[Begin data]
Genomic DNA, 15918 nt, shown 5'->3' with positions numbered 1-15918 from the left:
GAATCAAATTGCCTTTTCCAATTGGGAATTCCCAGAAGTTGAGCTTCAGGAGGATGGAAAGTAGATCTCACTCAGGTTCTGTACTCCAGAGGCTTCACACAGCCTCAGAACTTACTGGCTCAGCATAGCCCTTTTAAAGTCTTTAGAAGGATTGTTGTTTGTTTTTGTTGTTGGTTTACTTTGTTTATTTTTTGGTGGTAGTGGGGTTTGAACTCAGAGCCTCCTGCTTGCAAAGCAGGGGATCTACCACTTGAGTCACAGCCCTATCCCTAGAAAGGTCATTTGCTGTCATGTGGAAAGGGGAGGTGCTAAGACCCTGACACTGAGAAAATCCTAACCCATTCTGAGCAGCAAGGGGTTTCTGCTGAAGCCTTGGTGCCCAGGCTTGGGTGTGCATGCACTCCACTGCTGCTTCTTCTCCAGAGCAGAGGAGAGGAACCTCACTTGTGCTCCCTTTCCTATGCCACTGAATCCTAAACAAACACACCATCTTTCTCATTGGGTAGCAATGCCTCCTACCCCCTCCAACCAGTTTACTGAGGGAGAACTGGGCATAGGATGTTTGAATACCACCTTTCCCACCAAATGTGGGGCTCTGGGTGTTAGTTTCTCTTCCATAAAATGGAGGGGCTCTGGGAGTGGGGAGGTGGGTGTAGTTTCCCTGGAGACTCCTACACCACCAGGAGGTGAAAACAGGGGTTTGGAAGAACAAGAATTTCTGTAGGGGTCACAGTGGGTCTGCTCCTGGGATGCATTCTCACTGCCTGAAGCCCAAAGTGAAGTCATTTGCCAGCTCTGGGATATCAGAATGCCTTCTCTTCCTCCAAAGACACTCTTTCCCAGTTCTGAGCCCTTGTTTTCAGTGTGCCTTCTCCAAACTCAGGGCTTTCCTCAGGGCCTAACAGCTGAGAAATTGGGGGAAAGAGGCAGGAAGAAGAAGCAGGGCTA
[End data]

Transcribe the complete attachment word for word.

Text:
Genomic DNA, 15918 nt, shown 5'->3' with positions numbered 1-15918 from the left:
GAATCAAATTGCCTTTTCCAATTGGGAATTCCCAGAAGTTGAGCTTCAGGAGGATGGAAAGTAGATCTCACTCAGGTTCTGTACTCCAGAGGCTTCACACAGCCTCAGAACTTACTGGCTCAGCATAGCCCTTTTAAAGTCTTTAGAAGGATTGTTGTTTGTTTTTGTTGTTGGTTTACTTTGTTTATTTTTTGGTGGTAGTGGGGTTTGAACTCAGAGCCTCCTGCTTGCAAAGCAGGGGATCTACCACTTGAGTCACAGCCCTATCCCTAGAAAGGTCATTTGCTGTCATGTGGAAAGGGGAGGTGCTAAGACCCTGACACTGAGAAAATCCTAACCCATTCTGAGCAGCAAGGGGTTTCTGCTGAAGCCTTGGTGCCCAGGCTTGGGTGTGCATGCACTCCACTGCTGCTTCTTCTCCAGAGCAGAGGAGAGGAACCTCACTTGTGCTCCCTTTCCTATGCCACTGAATCCTAAACAAACACACCATCTTTCTCATTGGGTAGCAATGCCTCCTACCCCCTCCAACCAGTTTACTGAGGGAGAACTGGGCATAGGATGTTTGAATACCACCTTTCCCACCAAATGTGGGGCTCTGGGTGTTAGTTTCTCTTCCATAAAATGGAGGGGCTCTGGGAGTGGGGAGGTGGGTGTAGTTTCCCTGGAGACTCCTACACCACCAGGAGGTGAAAACAGGGGTTTGGAAGAACAAGAATTTCTGTAGGGGTCACAGTGGGTCTGCTCCTGGGATGCATTCTCACTGCCTGAAGCCCAAAGTGAAGTCATTTGCCAGCTCTGGGATATCAGAATGCCTTCTCTTCCTCCAAAGACACTCTTTCCCAGTTCTGAGCCCTTGTTTTCAGTGTGCCTTCTCCAAACTCAGGGCTTTCCTCAGGGCCTAACAGCTGAGAAATTGGGGGAAAGAGGCAGGAAGAAGAAGCAGGGCTA